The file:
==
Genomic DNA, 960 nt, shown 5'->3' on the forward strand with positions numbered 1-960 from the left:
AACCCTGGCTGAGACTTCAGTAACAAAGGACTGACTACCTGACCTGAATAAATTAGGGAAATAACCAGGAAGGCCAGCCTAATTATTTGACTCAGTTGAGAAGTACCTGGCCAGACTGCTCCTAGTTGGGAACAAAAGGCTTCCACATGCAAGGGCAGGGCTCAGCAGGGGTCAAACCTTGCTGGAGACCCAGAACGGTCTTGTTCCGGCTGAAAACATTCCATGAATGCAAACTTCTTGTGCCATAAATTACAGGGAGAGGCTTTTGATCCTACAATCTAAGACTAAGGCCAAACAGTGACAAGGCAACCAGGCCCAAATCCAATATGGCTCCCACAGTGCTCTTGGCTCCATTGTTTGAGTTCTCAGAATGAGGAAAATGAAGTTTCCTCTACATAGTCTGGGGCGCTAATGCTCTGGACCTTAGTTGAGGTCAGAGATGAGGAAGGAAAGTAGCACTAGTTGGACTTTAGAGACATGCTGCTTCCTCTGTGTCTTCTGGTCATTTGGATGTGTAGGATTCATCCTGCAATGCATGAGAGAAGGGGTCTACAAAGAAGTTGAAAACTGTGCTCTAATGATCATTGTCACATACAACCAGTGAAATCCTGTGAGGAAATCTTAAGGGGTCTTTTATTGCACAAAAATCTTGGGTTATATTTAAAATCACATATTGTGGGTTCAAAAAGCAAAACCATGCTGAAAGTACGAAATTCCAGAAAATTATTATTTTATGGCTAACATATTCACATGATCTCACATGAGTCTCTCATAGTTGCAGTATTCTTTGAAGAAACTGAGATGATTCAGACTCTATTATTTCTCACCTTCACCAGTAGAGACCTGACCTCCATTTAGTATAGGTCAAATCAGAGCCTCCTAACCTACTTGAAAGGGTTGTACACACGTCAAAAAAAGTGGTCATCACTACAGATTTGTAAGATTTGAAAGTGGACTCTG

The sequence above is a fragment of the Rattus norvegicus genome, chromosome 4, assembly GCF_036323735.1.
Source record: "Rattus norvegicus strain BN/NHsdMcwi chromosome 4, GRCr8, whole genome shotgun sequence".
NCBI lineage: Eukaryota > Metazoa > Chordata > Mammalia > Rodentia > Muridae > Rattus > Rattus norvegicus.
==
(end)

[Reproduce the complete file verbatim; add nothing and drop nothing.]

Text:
Genomic DNA, 960 nt, shown 5'->3' on the forward strand with positions numbered 1-960 from the left:
AACCCTGGCTGAGACTTCAGTAACAAAGGACTGACTACCTGACCTGAATAAATTAGGGAAATAACCAGGAAGGCCAGCCTAATTATTTGACTCAGTTGAGAAGTACCTGGCCAGACTGCTCCTAGTTGGGAACAAAAGGCTTCCACATGCAAGGGCAGGGCTCAGCAGGGGTCAAACCTTGCTGGAGACCCAGAACGGTCTTGTTCCGGCTGAAAACATTCCATGAATGCAAACTTCTTGTGCCATAAATTACAGGGAGAGGCTTTTGATCCTACAATCTAAGACTAAGGCCAAACAGTGACAAGGCAACCAGGCCCAAATCCAATATGGCTCCCACAGTGCTCTTGGCTCCATTGTTTGAGTTCTCAGAATGAGGAAAATGAAGTTTCCTCTACATAGTCTGGGGCGCTAATGCTCTGGACCTTAGTTGAGGTCAGAGATGAGGAAGGAAAGTAGCACTAGTTGGACTTTAGAGACATGCTGCTTCCTCTGTGTCTTCTGGTCATTTGGATGTGTAGGATTCATCCTGCAATGCATGAGAGAAGGGGTCTACAAAGAAGTTGAAAACTGTGCTCTAATGATCATTGTCACATACAACCAGTGAAATCCTGTGAGGAAATCTTAAGGGGTCTTTTATTGCACAAAAATCTTGGGTTATATTTAAAATCACATATTGTGGGTTCAAAAAGCAAAACCATGCTGAAAGTACGAAATTCCAGAAAATTATTATTTTATGGCTAACATATTCACATGATCTCACATGAGTCTCTCATAGTTGCAGTATTCTTTGAAGAAACTGAGATGATTCAGACTCTATTATTTCTCACCTTCACCAGTAGAGACCTGACCTCCATTTAGTATAGGTCAAATCAGAGCCTCCTAACCTACTTGAAAGGGTTGTACACACGTCAAAAAAAGTGGTCATCACTACAGATTTGTAAGATTTGAAAGTGGACTCTG

The sequence above is a fragment of the Rattus norvegicus genome, chromosome 4, assembly GCF_036323735.1.
Source record: "Rattus norvegicus strain BN/NHsdMcwi chromosome 4, GRCr8, whole genome shotgun sequence".
NCBI lineage: Eukaryota > Metazoa > Chordata > Mammalia > Rodentia > Muridae > Rattus > Rattus norvegicus.